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Are you ever curious if your training program is really working to help you prepare for an upcoming trip? Well, you don’t have to wonder until you hit the trail. There are four exercises you can perform to track your overall process and highlight major areas that feel strong or could use some more work in your training. Aim to perform reassessments every four to six weeks during a training program to track your progress.
With any well-rounded hike training program, you should include loaded pack walks and training hikes alongside a strength program. This will help reduce injury risk, increase your on-trail confidence, and make your trip less of a sufferfest. Add these assessments to your strength training routine.
In addition to the three-minute step test to determine fitness before an upcoming trip, you can perform the following four-exercise assessment to review full-body strength. If you’re not able to achieve the goal target on the first go-around, keep strength training and try again in four to six weeks.
While the assessments below are compared against a baseline number, they by no means should be the sole reason whether or not you go on your upcoming trip. Use these exercises as a part of your preparation, along with an honest appraisal of your training consistency and trip difficulty.
Also, while objective measures are useful, subjective results are often equally important. For example, you may be able to complete 50 bodyweight squats on the initial assessment, which is a great score, but if the squats left you tired and sore for days, that’s less ideal.
Upon reassessments every four to six weeks, think back to the previous attempt. Did the effort required to complete any particular assessment feel easier? Did you recover quicker? Was there any lingering soreness? Were your muscles burning with the test at any point? These subjective results are a great measure of progress that won’t necessarily appear in the objective findings.
Perform the assessments honestly and stop once you can no longer maintain good form with a full range of motion. Tip: Do not read the baseline targets and do whatever it takes to complete that number.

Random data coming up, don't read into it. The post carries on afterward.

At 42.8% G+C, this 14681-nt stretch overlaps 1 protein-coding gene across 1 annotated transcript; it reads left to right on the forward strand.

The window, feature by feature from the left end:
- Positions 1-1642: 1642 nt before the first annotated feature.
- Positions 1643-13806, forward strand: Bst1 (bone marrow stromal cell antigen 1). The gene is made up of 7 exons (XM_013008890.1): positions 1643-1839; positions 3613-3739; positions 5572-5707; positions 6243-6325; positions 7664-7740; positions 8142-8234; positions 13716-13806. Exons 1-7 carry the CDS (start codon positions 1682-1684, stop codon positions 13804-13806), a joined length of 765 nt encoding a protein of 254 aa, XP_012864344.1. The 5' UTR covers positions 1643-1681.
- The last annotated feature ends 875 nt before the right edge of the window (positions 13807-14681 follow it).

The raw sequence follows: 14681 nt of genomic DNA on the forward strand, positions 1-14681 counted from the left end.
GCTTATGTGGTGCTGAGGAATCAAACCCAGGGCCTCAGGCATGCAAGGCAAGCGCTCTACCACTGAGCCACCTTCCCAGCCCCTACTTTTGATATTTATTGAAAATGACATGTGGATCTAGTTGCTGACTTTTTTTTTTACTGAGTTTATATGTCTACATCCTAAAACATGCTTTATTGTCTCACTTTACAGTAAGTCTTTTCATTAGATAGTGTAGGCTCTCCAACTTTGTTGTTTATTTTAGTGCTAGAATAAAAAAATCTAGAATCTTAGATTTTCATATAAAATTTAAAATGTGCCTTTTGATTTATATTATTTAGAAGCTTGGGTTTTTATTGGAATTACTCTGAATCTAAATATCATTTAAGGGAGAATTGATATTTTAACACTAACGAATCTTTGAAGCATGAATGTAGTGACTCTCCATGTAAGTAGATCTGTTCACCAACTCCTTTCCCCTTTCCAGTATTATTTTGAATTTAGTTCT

To interpret your results, compare the scores for right and left legs. If they are equal or with in a few reps that’s good. If there is a difference of greater than five reps per side, add an extra set of the suggested exercises for the weaker side. If the assessments all meet baseline, your programming is working well! You may wish to consider your subjective findings for further insight and opportunities to adjust your workouts.
The squat assessment tests strength and endurance for large muscle groups in your legs. A baseline of 50 squats is the goal. For each rep, make sure your hips go below your knees and that you stand up tall for each rep. If you fall below the baseline for squats, try adding squat variations, lunges, and step-ups to your weekly routine.
Single Leg Bridge
This assessment will test the strength and endurance of your hamstrings, glutes, and core. The baseline for this score is 25 repetitions per leg. For the single leg bridge, aim to keep your hips level throughout the movement. If your score isn’t quite at baseline, add single-leg deadlifts, bridge and hip thruster variations, or hamstring curls using a physioball.
A plank score of 90 seconds to three minutes is ideal. For the plank, make sure to keep your glutes and stomach tight. Perform the assessment with the plank variation that you are most challenged by; either elbows bent or straight. Retest in the same position.
Since longer trips require heavier packs, aim for a goal closer to three minutes if you’re going to be on the trail longer than a week. To build a strong core, try mixing in a variety of core exercises such as side planks, farmer carries, suitcase carries, Pallof presses, and other plank variations.
Single Leg Calf Raise
Use a basic heel rise off the floor for this test of strength and endurance for your calf muscles. The baseline is 25 repetitions per leg. For this test it’s ok to use a wall, door frame or counter top for support. If you need additional calf strength, work calf raise variations into your routine. By adding an eccentric component like a 3-second lowering phase you can target calf strength as well as the Achilles tendon.
Lee Welton is a physical therapist assistant and personal trainer in Southeast Idaho. He thru-hiked the Pacific Crest Trail in 2018 and trekked through the Dolomites in Italy. He can typically be found hiking and exploring the trails in Idaho and Wyoming. For more information, videos, and resources from Welton, visit trailsidefitness.com.